Not perfect, and I'm still trying to devise a proper layout for the stuff I want to display.
The columns shown correspond to the counters:
  • \System\Processor Queue Length
  • \Process(_Total)\Page File Bytes
  • \Processor(_Total)\Interrupts/sec
  • \System\Context Switches/sec
  • \Processor(_Total)\% User Time
  • \Processor(_Total)\% Privileged Time
  • \Processor(_Total)\% Idle Time
  • \PhysicalDisk(_Total)\% Disk Time
  • \PhysicalDisk(_Total)\% Disk Read Time
  • \PhysicalDisk(_Total)\% Disk Write Time

The general flow of code is like this (there are samples online):

2. PdhAddCounter for each counter
3. for each X seconds:
3.2 PdhGetFormattedCounterValue for each counter
3.3 print the result for each counter

Monday, May 3, 2010

Beware of RBR and tables without indexes

I always knew RBR and unindexed tables didn't play along very well, but never realized just how much you can distress a slave can in some cases.
Consider this statement (yeah yeah, i know :)

mysql> delete from t1 order by rand();
Query OK, 78130 rows affected (2.61 sec)

t1 has no indexes and is an int field with numbers from 1 to 78130. However, this will cause the slave to re-read entire table for each row deleted! Here it's still running, causing 100% cpu usage:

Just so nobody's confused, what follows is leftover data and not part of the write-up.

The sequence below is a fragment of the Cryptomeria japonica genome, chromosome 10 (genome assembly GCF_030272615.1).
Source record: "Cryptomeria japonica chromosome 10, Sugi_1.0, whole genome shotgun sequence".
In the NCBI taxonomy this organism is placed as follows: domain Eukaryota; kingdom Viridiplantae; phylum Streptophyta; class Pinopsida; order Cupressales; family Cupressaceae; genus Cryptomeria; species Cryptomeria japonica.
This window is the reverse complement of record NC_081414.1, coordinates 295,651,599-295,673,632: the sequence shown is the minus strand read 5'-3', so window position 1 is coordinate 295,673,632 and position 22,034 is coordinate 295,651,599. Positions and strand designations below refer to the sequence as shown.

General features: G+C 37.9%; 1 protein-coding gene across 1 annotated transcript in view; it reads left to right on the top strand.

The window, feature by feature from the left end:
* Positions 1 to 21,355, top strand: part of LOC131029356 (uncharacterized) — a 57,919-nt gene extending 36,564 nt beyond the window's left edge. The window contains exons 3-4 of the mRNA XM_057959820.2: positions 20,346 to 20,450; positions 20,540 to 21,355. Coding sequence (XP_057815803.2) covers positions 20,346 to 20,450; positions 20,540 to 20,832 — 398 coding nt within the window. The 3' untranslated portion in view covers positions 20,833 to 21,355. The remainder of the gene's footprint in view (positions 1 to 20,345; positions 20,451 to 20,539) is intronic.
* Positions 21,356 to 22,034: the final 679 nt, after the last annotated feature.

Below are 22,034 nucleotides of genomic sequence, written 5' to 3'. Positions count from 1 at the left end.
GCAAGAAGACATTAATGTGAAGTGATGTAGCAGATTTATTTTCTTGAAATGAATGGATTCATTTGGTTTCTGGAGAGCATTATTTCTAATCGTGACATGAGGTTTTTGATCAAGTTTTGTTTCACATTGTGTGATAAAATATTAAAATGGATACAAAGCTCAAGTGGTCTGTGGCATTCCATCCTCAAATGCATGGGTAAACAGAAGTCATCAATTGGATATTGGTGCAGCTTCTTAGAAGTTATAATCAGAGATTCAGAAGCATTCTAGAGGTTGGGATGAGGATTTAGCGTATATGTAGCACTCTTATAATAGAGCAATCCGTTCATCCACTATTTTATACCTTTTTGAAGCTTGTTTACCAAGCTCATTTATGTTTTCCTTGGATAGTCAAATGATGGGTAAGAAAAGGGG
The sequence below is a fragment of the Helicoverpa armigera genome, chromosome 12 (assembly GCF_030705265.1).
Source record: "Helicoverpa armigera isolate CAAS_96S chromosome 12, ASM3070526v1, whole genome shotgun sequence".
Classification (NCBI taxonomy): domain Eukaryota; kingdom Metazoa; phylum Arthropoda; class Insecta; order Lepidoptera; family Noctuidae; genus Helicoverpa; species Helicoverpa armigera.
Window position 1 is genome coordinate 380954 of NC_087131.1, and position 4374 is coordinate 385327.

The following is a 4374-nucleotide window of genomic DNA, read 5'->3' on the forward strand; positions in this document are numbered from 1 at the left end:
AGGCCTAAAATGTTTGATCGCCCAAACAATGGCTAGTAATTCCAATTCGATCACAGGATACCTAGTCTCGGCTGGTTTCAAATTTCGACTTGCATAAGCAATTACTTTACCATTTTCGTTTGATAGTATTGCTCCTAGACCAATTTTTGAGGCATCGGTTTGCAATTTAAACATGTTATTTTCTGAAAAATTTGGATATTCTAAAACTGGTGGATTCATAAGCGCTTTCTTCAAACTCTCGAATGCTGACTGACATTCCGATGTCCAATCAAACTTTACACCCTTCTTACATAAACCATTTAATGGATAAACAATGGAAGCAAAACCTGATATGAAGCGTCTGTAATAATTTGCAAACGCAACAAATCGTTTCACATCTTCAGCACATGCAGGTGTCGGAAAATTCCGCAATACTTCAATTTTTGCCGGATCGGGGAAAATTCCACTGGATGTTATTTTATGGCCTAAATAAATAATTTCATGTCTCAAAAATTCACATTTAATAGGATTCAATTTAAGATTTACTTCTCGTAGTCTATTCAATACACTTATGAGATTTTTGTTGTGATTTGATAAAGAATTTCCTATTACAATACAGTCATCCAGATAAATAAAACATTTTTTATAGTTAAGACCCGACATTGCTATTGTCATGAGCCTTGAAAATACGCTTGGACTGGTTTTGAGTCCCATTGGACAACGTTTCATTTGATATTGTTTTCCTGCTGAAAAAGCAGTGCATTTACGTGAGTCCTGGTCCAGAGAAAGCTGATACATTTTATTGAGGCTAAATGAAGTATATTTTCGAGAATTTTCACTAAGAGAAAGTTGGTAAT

---TRANSACTION 0 1799, ACTIVE 2390 sec, OS thread id 3672 fetching rows mysql tables in use 1, locked 1 153 lock struct(s), heap size 30704, 78281 row lock(s), undo log entries 35423

Number of rows inserted 78130, updated 0, deleted 35423, read 1076560253 0.00 inserts/s, 0.00 updates/s, 17.58 deletes/s, 367099.91 reads/s

Over a billion row reads 40 minutes later and it's not even half done yet.For a large table this could take weeks or years to complete. It would be nice if there was a way to prevent this situation from happening.

Friday, February 12, 2010

debugging mysqld corefile on AIX

I recently had the pleasure of logging into an AIX 5.3 machine for the first time ever, to debug a corefile.

Firstly, having the mysqld binary and core is not enough, unless you have an identical machine on which to study the corefile. Library mismatches can be a problem.. IBM was kind enough to provide the snapcore utility to solve this easily.

Snapcore will gather all the libraries and create a single archive contain libs, binary, core.

So we now have a file called something like: snapcore_555060.pax
On our dev box, extract the pax archive:

gunzip snapcore_555060.pax.Z
pax -r -f snapcore_555060.pax

On your dev AIX box, make sure you have DBX installed!!

bash-3.00# lslpp -l | grep bos.adt.debug
bos.adt.debug COMMITTED Base Application Development

Now, we are ready to debug a core. But we have to instruct DBX to read the libraries
that we got from the pax archive, instead of the default libraries on this system.

dbx -F -p /usr=/home/sbester/core/usr ./mysqld ./core

And since this isn't a DBX tutorial, I'll stop here, but you'll use normal DBX commands to print a stack trace, move up/down frames, print variables, list the source code.